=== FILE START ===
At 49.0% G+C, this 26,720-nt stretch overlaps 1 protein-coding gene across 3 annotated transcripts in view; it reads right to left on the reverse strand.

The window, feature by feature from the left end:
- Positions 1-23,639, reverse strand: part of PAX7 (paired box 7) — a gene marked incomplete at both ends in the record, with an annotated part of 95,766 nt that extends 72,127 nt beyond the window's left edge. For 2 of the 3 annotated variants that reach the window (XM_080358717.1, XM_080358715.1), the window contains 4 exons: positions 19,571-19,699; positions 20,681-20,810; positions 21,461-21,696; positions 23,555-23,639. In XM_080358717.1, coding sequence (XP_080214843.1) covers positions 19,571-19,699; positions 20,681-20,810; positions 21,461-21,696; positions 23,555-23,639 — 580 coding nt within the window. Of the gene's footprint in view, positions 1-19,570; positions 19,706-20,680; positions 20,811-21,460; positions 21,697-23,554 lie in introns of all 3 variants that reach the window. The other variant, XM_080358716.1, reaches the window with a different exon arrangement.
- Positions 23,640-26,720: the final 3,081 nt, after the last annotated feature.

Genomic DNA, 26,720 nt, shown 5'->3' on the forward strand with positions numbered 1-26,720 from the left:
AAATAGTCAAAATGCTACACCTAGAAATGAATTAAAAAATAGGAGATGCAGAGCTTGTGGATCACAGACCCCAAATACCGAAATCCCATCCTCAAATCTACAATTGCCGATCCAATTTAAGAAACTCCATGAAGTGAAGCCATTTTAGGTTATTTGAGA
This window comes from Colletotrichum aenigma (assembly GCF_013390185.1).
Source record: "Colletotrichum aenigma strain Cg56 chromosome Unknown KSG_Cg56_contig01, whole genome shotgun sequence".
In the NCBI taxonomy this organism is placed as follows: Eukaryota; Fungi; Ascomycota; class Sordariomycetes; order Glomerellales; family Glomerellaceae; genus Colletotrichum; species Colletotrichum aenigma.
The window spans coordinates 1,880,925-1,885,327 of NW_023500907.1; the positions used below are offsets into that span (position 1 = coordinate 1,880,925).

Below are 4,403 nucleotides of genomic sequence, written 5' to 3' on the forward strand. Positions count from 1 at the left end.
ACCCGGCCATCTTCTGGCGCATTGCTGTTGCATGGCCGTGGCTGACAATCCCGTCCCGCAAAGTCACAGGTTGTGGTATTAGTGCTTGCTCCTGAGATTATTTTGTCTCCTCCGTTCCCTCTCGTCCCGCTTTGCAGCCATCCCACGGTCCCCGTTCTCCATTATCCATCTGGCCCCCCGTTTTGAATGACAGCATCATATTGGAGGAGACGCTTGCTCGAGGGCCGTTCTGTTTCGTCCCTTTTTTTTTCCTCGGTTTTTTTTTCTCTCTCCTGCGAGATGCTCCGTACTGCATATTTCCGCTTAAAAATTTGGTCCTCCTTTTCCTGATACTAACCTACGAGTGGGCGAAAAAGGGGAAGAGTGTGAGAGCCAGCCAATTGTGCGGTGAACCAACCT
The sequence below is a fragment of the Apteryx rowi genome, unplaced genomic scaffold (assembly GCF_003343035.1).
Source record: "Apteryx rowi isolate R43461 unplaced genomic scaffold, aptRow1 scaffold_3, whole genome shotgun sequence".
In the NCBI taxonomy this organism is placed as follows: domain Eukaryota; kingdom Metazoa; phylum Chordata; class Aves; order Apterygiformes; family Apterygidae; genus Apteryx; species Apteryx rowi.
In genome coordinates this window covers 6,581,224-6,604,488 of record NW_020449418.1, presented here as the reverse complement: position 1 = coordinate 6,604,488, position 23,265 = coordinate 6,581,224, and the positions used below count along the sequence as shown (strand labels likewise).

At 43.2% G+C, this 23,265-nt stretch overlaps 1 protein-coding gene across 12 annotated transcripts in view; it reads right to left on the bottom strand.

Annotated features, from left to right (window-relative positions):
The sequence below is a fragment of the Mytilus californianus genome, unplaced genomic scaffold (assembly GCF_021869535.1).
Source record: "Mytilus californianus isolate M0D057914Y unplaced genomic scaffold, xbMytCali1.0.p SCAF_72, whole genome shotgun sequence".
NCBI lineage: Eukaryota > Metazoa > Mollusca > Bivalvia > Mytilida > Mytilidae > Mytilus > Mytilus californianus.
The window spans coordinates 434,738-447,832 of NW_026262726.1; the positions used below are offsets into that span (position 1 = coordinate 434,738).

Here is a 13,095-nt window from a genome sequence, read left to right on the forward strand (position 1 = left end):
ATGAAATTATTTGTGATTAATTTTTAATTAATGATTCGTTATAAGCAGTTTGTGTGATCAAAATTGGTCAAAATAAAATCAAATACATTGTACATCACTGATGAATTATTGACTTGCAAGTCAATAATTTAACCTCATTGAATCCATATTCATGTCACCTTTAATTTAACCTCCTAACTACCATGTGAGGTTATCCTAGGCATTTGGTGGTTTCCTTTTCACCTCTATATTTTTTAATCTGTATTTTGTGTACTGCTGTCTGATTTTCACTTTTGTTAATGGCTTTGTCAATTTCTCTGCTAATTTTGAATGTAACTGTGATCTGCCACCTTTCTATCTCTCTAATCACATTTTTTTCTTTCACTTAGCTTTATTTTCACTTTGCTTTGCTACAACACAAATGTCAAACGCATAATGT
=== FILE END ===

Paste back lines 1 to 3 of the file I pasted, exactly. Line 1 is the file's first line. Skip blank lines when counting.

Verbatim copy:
At 49.0% G+C, this 26,720-nt stretch overlaps 1 protein-coding gene across 3 annotated transcripts in view; it reads right to left on the reverse strand.

The window, feature by feature from the left end:
- Positions 1-23,639, reverse strand: part of PAX7 (paired box 7) — a gene marked incomplete at both ends in the record, with an annotated part of 95,766 nt that extends 72,127 nt beyond the window's left edge. For 2 of the 3 annotated variants that reach the window (XM_080358717.1, XM_080358715.1), the window contains 4 exons: positions 19,571-19,699; positions 20,681-20,810; positions 21,461-21,696; positions 23,555-23,639. In XM_080358717.1, coding sequence (XP_080214843.1) covers positions 19,571-19,699; positions 20,681-20,810; positions 21,461-21,696; positions 23,555-23,639 — 580 coding nt within the window. Of the gene's footprint in view, positions 1-19,570; positions 19,706-20,680; positions 20,811-21,460; positions 21,697-23,554 lie in introns of all 3 variants that reach the window. The other variant, XM_080358716.1, reaches the window with a different exon arrangement.